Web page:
Fuchsia jam, rowan brandy liqueur and the curiosities you can make from an English country garden

Charles Quest-Ritson looks at some of the berries in the typical English garden which you might never even have thought of as edible.

My father was very fond of fuchsias. He said the beautiful black fruits were delicious and that he’d like to pick enough to make some fuchsia jam. I don’t know whether he succeeded in jamming them, but I do remember that he ate them like strawberries, with sugar and whipped cream.

If you are a greedy or curious foodie, you, too, will have looked at the fruits and berries of plants in your garden and wondered if they were edible — could you make something of them with an interesting and original taste? Often, the answer is yes. But you have to know what is poisonous, plus what is edible, but not worth the effort.

Take medlars, for example. They’re one of those old-fashioned trees that aspirational gardeners like to grow, but the truth is that they look disgusting and they taste disgusting. People say you must ‘blet’ them before consuming them — bletting means letting them go half-rotten so that the flesh is soft and spoonable — but then they taste even nastier. If you want to know why our primitive ancestors cultivated them 2,500 years ago, it was because they did not have much choice — the Romans had not yet introduced us to apples and pears.

Pots of Japonica Jelly went back to school in my tuck box and I ate it with a spoon. Teenage boys have hollow legs

Those revered ancient Britons also ate the fruit of the service tree, a species of mountain ash or rowan called Sorbus domestica. It’s a pretty tree and the berries are the size of marbles — they hang down in handsome clusters. But their flavour when bletted (which is how our apple-deprived forebears ate them) is equally as putrid as a medlar’s. If, however, you pick them when they first turn red, which is long before people say they are ripe, they do make a passable liqueur: steep them in brandy with lots of sugar.

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We certainly make rowan jelly from the wild Sorbus aucuparia. The colour is glorious and the bitter taste is the perfect complement for roast lamb. And we make a strongly flavoured jelly from the fruits of Japanese quinces (Chaenomeles japonica and C. speciosa). I say ‘strongly flavoured’, but each of these fruity novelties offers a new experience — a flavour unique to itself and, therefore, impossible to describe. Anyway, pots of Japonica Jelly went back to school in my tuck box and I ate it with a spoon. Teenage boys have hollow legs.

Some years ago, I visited Hungary’s national botanic garden at Vácrátót, north of Budapest. Outside the main entrance gate was a mini market of vaguely botanical products. I fell in with an old woman selling a vast range of homemade jams in small glass pots. She recommended — we spoke German — a paste-like jam she made from the fruits of cornelian cherry, or Cornus mas.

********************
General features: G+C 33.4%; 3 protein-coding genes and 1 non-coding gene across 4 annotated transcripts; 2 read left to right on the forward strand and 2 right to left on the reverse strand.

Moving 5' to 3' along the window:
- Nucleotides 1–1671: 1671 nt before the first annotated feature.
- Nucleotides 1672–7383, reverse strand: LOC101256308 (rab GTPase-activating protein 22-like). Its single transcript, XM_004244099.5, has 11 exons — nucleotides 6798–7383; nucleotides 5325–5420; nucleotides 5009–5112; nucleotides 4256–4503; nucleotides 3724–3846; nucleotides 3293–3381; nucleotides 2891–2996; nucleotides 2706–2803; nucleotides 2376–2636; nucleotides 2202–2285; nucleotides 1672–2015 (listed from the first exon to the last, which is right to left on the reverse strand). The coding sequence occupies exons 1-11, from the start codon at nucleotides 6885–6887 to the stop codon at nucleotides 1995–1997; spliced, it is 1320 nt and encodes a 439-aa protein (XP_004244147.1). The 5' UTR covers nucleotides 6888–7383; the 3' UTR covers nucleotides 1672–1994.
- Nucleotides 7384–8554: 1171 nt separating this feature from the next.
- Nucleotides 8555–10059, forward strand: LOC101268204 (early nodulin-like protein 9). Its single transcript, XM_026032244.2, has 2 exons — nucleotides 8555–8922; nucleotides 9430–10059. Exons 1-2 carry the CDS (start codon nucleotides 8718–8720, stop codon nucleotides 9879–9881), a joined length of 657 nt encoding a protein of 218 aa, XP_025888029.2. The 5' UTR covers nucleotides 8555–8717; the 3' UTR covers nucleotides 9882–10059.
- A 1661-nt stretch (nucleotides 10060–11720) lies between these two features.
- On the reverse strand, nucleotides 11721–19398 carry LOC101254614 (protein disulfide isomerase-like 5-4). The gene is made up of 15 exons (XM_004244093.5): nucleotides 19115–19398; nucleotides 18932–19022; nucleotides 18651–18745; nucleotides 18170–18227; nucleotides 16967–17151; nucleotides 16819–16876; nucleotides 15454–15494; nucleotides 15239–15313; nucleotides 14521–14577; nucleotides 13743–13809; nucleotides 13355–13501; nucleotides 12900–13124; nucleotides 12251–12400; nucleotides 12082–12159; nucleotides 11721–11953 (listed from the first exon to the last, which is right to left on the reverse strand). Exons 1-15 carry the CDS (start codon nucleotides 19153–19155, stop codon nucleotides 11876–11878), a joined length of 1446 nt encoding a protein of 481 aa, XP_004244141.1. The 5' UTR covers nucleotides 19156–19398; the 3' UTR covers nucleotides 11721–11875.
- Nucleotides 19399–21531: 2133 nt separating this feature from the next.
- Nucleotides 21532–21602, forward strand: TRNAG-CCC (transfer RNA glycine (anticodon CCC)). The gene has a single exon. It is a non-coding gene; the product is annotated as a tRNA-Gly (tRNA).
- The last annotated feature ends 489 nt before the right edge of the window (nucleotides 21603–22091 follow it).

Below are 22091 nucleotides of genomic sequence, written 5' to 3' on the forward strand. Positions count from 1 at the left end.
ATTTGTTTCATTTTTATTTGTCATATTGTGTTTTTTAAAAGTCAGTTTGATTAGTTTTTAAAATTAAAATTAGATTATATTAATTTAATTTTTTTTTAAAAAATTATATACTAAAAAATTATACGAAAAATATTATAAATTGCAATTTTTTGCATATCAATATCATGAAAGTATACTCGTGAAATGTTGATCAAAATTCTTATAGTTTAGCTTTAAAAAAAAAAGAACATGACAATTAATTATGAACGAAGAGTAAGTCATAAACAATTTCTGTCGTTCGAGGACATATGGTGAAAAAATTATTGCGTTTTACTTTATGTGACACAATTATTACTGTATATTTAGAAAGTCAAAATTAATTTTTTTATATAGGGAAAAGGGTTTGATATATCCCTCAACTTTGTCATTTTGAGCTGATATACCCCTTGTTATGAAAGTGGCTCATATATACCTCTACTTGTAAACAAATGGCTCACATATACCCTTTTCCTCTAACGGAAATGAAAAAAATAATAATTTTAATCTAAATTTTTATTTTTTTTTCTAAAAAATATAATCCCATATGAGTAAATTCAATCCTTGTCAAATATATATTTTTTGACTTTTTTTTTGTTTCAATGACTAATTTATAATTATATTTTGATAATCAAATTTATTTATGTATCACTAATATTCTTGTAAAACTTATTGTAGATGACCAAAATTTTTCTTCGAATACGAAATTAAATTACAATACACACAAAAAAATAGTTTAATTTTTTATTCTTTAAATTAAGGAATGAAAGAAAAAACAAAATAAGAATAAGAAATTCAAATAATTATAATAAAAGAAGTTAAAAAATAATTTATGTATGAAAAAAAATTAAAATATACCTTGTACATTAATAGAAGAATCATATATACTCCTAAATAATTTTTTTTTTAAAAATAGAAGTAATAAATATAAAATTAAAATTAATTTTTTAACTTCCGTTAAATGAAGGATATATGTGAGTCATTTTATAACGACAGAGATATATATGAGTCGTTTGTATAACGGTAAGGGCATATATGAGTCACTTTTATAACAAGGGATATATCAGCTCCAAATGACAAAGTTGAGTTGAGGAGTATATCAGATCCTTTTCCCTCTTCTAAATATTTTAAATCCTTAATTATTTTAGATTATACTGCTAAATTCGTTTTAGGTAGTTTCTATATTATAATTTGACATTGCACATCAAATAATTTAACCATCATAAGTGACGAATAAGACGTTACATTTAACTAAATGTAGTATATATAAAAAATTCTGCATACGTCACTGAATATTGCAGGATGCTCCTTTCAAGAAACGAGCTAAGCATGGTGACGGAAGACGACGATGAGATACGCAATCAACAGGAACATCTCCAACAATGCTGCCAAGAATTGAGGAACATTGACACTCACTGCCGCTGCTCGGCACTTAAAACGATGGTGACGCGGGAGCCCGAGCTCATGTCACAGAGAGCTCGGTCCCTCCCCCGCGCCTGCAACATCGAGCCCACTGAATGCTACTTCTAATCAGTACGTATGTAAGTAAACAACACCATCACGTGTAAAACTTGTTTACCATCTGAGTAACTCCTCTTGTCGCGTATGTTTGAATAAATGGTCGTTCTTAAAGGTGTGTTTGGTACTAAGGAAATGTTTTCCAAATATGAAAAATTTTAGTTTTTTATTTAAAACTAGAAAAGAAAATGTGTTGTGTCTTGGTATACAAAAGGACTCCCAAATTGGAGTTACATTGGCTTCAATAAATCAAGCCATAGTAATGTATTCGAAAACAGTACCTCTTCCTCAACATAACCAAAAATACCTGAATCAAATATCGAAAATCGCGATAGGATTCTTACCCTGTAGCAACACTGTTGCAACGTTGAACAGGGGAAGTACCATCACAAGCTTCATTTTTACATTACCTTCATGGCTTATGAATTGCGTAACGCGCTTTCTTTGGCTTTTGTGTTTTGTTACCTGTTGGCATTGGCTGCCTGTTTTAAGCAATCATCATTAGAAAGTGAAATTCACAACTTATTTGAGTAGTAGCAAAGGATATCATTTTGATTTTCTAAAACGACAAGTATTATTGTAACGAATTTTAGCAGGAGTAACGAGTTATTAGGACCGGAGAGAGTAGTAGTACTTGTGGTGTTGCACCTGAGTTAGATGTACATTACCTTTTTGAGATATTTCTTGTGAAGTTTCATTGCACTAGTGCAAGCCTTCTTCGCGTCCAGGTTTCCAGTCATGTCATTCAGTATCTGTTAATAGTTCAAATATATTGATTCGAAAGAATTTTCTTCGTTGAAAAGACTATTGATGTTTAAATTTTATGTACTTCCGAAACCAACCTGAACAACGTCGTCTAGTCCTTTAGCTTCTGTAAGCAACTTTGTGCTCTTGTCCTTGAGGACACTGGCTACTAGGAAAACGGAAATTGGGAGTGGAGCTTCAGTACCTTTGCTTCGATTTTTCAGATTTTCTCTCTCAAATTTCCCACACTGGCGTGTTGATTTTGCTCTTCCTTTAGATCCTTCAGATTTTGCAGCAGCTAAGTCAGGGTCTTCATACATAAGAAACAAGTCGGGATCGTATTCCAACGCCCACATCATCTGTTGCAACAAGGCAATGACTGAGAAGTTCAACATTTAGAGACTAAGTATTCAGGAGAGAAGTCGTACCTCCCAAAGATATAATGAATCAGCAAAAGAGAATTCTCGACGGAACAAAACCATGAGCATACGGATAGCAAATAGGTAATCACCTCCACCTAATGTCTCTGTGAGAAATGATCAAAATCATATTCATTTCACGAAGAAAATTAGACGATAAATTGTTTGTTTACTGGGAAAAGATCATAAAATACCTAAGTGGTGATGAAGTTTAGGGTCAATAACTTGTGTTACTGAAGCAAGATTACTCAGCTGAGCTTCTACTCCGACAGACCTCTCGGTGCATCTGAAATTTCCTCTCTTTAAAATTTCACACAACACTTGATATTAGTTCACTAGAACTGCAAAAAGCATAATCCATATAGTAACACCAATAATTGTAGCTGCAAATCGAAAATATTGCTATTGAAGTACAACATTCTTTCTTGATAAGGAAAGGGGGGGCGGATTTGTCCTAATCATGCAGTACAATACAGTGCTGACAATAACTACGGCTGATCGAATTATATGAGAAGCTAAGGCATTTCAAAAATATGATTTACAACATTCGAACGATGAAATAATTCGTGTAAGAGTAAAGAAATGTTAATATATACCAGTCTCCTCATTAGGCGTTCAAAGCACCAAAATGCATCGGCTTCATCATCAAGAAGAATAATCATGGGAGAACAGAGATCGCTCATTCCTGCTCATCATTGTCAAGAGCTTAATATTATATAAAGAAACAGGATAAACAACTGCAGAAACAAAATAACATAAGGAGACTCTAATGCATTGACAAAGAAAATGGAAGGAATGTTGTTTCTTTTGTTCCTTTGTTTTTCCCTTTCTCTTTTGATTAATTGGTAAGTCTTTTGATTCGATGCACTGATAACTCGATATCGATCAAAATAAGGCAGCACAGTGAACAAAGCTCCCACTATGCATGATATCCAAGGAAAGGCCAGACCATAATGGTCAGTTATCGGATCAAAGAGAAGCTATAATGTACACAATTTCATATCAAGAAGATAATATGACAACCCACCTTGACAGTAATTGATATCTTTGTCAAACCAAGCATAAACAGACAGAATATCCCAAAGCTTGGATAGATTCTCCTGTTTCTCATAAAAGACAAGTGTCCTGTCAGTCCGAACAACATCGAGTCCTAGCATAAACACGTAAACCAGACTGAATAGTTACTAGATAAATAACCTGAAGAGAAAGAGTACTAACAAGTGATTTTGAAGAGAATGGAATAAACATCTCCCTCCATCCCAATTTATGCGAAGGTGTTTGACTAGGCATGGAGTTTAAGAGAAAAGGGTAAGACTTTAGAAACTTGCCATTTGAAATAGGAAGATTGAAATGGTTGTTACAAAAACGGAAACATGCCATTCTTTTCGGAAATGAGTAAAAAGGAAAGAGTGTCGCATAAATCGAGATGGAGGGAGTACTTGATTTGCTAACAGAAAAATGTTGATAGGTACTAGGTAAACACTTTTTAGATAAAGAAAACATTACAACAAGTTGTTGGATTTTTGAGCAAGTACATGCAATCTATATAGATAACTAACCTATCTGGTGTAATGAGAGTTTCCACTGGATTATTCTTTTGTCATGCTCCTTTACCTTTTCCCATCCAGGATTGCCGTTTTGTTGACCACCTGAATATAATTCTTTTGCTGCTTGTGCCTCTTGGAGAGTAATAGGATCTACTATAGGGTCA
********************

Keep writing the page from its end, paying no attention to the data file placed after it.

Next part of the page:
“The arbutus trees formed little woodlands, heavy with fruit. They were sweet and delicious beyond belief”

Was it sour? No, because she made it from berries that were so ripe that they dropped when she touched them. The jam, when I opened it, was indeed rich and fruity, thanks to her late picking — and to Hungary’s hot summers.

Many plants grow better in hotter climates than ours. The strawberry tree, Arbutus unedo, may be native to Co Clare (no one can explain quite why), but the fruit is pretty tasteless in the British Isles. One November, however, we stayed with some Spanish friends in Extremadura, where the arbutus trees formed little woodlands, heavy with fruit. They were sweet and delicious beyond belief. The farm workers’ wives make jam from them, we were told, and the husbands steep them in brandy. We asked whether our friends did so too, but no, only the workers. Good manners prevented us from asking if we could pick some to take home with us.

There was some discussion in my youth as to whether one made conserves or preserves. One was U and the other was non-U — I can’t remember which — but we made great quantities of jam. We also cut apple rings and dried them over the Aga (my daughters still do). We bottled everything because deep freezes did not exist, except in the US.

We also salted runner beans. I’m not sure of the proportions, but the beans were topped and tailed and laid flat in a tall earthenware jar and covered in layers of salt. I do not recommend anyone to try it nowadays — it’s not necessary and there are better vegetables than runner beans — but the spirit of make-do and mend lasted for many years among those who had gone through the Second World War.

That’s not why my father ate fuchsia berries. He was simply curious. Now, I see that the first fruits on my own fuchsias are just starting to ripen. I shall pick a few in his memory and dream of making jam.